Biography of Hon. Thomas Mabrey

HON. THOMAS MABREY. The parents of this influential citizen, Frederick and Nancy (Mabrey) Mabrey, were natives of North Carolina and Tennessee, respectively. The father went to Williamson County, Tennessee, when a young man, married there, and in 1838 came to Cape Girardeau County, Missouri, where he was among the early settlers. All his life he had followed agricultural pursuits and was reasonably successful for that day and time. He died near Jackson, Cape Girardeau County, in 1848, when about seventy years of age. The mother died in 1837, when a comparatively young woman. Born to their marriage were nine children, of whom our subject, the eighth child, is the only one now living. He was born in Williamson County, Tennessee, June 2, 1835, and was educated in the common schools of Cape Girardeau County and in Jackson Academy, and later branched out as an educator, teaching for eighteen months in Jackson Academy. His object was to get a collegiate education, but the war broke out and he threw aside his books to enlist in Gen. Jeff. Thompson’s regiment, in July, 1861, in the six months’ Missouri State service. He held the rank of lieutenant, but subsequently entered Col. White’s regiment, C. S., with which he remained until the cessation of hostilities. He was first lieutenant of Company K, and was on detached duty for the most part, recruiting soldiers. He was in a number of prominent engagements but was never wounded nor taken prisoner. Previous to the war he had read law under Greer W. Davis, of Jackson, Missouri, and had been admitted to the bar in 1859. After...

Biography of William Proctor, M. D.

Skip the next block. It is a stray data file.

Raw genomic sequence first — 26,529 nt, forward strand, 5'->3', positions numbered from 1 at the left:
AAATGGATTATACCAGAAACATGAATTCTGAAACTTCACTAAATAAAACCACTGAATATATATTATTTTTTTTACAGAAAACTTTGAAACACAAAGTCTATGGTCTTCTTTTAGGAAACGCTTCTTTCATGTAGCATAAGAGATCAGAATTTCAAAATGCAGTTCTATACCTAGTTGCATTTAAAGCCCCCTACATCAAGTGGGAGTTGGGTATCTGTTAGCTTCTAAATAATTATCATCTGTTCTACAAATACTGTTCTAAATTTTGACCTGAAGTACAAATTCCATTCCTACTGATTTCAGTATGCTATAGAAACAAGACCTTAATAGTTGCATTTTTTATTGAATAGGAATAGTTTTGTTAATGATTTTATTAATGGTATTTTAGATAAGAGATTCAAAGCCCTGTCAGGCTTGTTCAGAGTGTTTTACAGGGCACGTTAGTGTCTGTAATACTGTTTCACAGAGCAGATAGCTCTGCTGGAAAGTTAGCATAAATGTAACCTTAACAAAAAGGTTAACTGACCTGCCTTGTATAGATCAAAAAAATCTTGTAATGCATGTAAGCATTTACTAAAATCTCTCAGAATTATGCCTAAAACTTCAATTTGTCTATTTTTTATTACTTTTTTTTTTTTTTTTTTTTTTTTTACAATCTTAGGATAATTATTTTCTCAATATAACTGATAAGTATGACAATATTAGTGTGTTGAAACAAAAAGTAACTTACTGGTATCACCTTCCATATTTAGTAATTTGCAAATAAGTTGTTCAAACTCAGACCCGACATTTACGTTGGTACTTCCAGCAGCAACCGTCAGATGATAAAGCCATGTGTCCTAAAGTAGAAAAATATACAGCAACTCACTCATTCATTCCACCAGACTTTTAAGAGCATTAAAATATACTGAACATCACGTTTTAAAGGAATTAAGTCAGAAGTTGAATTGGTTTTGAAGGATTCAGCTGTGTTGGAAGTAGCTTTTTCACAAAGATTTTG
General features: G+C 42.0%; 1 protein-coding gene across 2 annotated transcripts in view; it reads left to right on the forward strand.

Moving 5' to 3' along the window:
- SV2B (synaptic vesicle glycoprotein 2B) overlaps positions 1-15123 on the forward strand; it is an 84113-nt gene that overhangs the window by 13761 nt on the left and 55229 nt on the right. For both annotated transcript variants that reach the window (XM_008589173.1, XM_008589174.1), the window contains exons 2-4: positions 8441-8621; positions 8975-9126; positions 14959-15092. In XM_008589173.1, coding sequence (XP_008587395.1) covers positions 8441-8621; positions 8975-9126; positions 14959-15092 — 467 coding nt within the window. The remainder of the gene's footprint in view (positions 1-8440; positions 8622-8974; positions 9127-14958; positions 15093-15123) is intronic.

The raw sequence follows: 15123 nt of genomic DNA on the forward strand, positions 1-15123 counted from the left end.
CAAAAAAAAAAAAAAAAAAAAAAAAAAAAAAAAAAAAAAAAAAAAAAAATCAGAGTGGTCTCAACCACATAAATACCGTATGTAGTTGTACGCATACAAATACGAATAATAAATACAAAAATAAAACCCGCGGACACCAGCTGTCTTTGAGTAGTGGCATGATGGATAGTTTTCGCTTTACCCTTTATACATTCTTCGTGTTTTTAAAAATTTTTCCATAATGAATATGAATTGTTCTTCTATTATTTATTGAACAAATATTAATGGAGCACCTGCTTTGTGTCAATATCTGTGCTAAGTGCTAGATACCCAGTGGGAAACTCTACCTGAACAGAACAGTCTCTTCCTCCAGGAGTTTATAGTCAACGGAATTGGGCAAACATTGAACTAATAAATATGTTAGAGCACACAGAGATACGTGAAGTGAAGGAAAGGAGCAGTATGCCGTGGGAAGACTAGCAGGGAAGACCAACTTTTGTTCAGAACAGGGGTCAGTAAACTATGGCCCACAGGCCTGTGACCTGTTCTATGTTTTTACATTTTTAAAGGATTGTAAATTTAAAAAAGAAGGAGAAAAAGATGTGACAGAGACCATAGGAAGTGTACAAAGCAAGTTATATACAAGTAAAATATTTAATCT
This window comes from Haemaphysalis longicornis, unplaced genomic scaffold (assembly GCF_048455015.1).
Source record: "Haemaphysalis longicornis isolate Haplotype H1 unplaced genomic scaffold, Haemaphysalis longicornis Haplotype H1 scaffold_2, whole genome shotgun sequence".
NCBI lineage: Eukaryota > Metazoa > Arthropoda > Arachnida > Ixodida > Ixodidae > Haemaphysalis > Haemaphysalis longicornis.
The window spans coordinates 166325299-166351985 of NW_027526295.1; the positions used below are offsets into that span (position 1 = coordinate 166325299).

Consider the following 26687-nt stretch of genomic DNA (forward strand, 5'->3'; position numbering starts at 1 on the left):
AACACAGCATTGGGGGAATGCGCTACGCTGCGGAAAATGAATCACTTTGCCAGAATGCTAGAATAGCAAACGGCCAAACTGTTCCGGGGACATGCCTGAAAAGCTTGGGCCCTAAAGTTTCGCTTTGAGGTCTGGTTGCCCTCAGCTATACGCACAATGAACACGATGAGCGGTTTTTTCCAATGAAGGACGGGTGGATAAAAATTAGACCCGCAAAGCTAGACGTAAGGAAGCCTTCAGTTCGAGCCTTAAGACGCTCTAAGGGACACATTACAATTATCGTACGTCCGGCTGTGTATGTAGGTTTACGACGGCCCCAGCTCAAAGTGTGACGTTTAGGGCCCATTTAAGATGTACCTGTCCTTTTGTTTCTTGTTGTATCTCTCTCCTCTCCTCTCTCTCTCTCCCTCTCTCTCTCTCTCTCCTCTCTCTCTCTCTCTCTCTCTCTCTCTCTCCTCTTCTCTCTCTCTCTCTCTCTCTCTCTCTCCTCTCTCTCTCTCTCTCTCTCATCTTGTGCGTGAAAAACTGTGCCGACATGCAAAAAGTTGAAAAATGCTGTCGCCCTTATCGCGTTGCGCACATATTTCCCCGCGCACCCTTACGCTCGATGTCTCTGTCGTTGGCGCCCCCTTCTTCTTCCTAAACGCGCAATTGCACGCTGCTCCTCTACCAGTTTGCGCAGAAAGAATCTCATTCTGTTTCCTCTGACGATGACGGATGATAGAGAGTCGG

WILLIAM PROCTOR, M. D. (deceased), was a physician who always loved knowledge and as a physician was devoted to his profession, careful in his investigations and gave all the time he could find in his busy life to books and periodicals devoted to medicine and surgery. His range of information was broad, and during the many years he pursued the calling of AEsculapius he won a wide reputation and a large practice. He was born in Petersburg, Virginia, in 1826, and died January 10, 1890, when sixty-four years of age. He was a graduate of William and Mary College, of Virginia, and studied law under his father, Thomas Proctor, who subsequently moved to Tennessee, where the Doctor was his stenographer. During the Mexican war the Doctor joined a Tennessee regiment and fought through the war. He was in the battle of Buena Vista and the City of Mexico, and had command of the flags on the rampart. For bravery he was promoted to the rank of captain on the battlefield at Chepultepec, when seventeen years of age. After the war he went to Warren County, Kentucky; where he studied medicine. Later he went to the University of Pennsylvania, at Philadelphia, and subsequently began practicing in Warren County. When the Civil War broke out he was Government contractor for the Federal Government and furnished a post at Bowling Green with horses and feed for them. He was there all through the war and after-ward engaged in farming and stockraising, and also dealt in tobacco. In the year 1874 he moved to Ripley County, Missouri, located at Doniphan, and at once...